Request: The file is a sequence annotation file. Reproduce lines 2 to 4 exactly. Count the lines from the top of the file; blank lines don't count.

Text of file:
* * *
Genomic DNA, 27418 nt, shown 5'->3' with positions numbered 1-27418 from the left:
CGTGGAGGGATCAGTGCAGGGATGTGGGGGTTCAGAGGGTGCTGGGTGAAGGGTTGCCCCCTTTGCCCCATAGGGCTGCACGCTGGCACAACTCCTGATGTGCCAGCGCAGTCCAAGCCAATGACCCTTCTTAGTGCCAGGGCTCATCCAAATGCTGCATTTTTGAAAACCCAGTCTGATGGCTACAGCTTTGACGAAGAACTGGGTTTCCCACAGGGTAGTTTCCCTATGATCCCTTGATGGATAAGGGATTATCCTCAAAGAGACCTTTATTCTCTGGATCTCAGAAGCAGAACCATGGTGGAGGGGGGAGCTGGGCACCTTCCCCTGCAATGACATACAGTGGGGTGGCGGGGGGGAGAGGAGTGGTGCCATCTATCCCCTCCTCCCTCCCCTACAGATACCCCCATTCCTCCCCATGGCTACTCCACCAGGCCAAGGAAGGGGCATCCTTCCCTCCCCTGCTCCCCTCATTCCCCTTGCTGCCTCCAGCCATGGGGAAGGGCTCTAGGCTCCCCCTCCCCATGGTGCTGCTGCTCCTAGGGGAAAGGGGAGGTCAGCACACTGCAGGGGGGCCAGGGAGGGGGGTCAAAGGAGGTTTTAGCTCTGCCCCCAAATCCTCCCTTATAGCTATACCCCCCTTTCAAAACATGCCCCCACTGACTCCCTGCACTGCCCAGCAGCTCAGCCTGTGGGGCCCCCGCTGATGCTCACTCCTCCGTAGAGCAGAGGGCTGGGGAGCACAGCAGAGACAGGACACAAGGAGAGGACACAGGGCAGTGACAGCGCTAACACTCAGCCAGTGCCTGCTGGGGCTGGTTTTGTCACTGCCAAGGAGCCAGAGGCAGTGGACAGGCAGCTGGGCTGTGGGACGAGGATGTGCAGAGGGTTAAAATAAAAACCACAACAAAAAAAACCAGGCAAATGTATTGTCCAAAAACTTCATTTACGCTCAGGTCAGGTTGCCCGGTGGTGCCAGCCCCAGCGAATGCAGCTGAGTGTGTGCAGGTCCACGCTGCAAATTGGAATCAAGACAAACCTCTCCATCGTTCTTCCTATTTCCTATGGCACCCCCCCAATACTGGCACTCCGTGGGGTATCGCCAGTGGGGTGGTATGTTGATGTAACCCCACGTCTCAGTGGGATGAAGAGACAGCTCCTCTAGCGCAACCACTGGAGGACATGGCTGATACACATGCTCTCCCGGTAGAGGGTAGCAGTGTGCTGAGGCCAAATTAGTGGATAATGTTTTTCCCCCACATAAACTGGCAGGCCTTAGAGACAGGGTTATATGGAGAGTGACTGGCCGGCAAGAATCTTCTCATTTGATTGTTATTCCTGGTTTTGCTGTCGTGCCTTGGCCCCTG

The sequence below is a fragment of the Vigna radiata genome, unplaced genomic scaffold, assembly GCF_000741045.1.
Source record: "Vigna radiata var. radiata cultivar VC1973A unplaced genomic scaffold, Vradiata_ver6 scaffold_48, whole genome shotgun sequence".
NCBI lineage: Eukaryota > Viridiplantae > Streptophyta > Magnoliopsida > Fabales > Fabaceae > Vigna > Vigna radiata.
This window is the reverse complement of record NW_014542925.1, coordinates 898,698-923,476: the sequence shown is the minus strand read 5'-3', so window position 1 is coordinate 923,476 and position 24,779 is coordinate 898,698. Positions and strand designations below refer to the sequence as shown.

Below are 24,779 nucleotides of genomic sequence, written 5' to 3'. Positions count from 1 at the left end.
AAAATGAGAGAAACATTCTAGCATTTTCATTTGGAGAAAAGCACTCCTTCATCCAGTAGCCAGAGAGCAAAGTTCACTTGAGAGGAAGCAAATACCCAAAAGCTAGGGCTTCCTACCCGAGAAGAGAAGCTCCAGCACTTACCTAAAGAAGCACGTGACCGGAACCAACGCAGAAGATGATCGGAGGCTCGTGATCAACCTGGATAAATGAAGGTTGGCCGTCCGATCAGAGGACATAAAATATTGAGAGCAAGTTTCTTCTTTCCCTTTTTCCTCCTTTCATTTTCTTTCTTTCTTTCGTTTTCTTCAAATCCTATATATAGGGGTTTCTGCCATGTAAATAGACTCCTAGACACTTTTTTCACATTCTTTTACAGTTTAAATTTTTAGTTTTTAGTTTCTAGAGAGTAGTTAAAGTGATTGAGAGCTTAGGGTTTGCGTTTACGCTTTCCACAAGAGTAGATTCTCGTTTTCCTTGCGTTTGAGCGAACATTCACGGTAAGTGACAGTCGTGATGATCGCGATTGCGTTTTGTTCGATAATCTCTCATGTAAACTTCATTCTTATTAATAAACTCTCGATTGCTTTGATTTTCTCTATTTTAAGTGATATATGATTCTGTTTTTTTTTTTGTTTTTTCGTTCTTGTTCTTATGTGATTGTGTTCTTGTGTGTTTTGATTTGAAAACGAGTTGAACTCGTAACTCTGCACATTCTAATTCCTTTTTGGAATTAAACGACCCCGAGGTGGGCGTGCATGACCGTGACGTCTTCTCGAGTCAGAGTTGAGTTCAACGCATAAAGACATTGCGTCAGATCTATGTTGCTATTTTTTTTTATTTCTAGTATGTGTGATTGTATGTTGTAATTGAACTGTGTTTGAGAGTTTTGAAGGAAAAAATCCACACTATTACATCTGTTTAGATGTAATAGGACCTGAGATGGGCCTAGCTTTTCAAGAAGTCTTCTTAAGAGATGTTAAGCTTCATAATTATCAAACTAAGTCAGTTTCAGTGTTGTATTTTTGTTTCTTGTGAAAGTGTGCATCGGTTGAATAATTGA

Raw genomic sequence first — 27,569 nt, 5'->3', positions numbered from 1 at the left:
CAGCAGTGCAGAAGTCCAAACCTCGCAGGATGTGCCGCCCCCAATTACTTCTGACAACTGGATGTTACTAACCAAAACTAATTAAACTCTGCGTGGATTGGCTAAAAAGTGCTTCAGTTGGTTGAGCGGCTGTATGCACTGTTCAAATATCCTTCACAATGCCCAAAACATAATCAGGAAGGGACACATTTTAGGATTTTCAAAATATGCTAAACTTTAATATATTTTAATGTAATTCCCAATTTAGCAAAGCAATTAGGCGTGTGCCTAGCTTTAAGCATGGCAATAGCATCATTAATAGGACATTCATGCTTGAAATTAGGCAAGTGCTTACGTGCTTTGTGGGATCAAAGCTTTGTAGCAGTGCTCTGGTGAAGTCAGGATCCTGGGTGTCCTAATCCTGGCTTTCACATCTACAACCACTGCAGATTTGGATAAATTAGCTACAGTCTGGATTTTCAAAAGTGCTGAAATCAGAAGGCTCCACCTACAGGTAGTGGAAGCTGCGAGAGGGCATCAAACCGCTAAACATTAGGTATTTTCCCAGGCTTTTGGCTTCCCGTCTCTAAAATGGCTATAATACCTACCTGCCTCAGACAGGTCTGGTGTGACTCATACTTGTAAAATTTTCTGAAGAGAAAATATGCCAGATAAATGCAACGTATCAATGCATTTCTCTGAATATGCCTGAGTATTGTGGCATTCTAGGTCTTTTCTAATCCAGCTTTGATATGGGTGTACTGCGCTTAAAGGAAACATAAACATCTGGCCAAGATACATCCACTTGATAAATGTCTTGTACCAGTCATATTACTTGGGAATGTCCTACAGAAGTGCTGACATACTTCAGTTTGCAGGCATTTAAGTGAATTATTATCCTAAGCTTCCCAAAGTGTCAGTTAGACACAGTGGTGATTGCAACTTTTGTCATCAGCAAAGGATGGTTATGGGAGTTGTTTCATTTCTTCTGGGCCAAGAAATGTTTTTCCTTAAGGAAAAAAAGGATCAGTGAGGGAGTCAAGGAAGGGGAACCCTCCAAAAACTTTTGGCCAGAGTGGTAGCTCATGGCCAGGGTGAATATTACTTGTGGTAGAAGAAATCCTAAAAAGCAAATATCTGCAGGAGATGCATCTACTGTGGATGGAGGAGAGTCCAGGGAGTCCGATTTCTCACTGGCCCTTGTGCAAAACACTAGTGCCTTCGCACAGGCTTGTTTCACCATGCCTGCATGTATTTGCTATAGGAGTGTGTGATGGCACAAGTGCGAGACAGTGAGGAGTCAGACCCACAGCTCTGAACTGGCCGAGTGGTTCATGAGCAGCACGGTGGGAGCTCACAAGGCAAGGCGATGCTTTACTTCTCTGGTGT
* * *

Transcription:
CGTGGAGGGATCAGTGCAGGGATGTGGGGGTTCAGAGGGTGCTGGGTGAAGGGTTGCCCCCTTTGCCCCATAGGGCTGCACGCTGGCACAACTCCTGATGTGCCAGCGCAGTCCAAGCCAATGACCCTTCTTAGTGCCAGGGCTCATCCAAATGCTGCATTTTTGAAAACCCAGTCTGATGGCTACAGCTTTGACGAAGAACTGGGTTTCCCACAGGGTAGTTTCCCTATGATCCCTTGATGGATAAGGGATTATCCTCAAAGAGACCTTTATTCTCTGGATCTCAGAAGCAGAACCATGGTGGAGGGGGGAGCTGGGCACCTTCCCCTGCAATGACATACAGTGGGGTGGCGGGGGGGAGAGGAGTGGTGCCATCTATCCCCTCCTCCCTCCCCTACAGATACCCCCATTCCTCCCCATGGCTACTCCACCAGGCCAAGGAAGGGGCATCCTTCCCTCCCCTGCTCCCCTCATTCCCCTTGCTGCCTCCAGCCATGGGGAAGGGCTCTAGGCTCCCCCTCCCCATGGTGCTGCTGCTCCTAGGGGAAAGGGGAGGTCAGCACACTGCAGGGGGGCCAGGGAGGGGGGTCAAAGGAGGTTTTAGCTCTGCCCCCAAATCCTCCCTTATAGCTATACCCCCCTTTCAAAACATGCCCCCACTGACTCCCTGCACTGCCCAGCAGCTCAGCCTGTGGGGCCCCCGCTGATGCTCACTCCTCCGTAGAGCAGAGGGCTGGGGAGCACAGCAGAGACAGGACACAAGGAGAGGACACAGGGCAGTGACAGCGCTAACACTCAGCCAGTGCCTGCTGGGGCTGGTTTTGTCACTGCCAAGGAGCCAGAGGCAGTGGACAGGCAGCTGGGCTGTGGGACGAGGATGTGCAGAGGGTTAAAATAAAAACCACAACAAAAAAAACCAGGCAAATGTATTGTCCAAAAACTTCATTTACGCTCAGGTCAGGTTGCCCGGTGGTGCCAGCCCCAGCGAATGCAGCTGAGTGTGTGCAGGTCCACGCTGCAAATTGGAATCAAGACAAACCTCTCCATCGTTCTTCCTATTTCCTATGGCACCCCCCCAATACTGGCACTCCGTGGGGTATCGCCAGTGGGGTGGTATGTTGATGTAACCCCACGTCTCAGTGGGATGAAGAGACAGCTCCTCTAGCGCAACCACTGGAGGACATGGCTGATACACATGCTCTCCCGGTAGAGGGTAGCAGTGTGCTGAGGCCAAATTAGTGGATAATGTTTTTCCCCCACATAAACTGGCAGGCCTTAGAGACAGGGTTATATGGAGAGTGACTGGCCGGCAAGAATCTTCTCATTTGATTGTTATTCCTGGTTTTGCTGTCGTGCCTTGGCCCCTG

The sequence below is a fragment of the Vigna radiata genome, unplaced genomic scaffold, assembly GCF_000741045.1.
Source record: "Vigna radiata var. radiata cultivar VC1973A unplaced genomic scaffold, Vradiata_ver6 scaffold_48, whole genome shotgun sequence".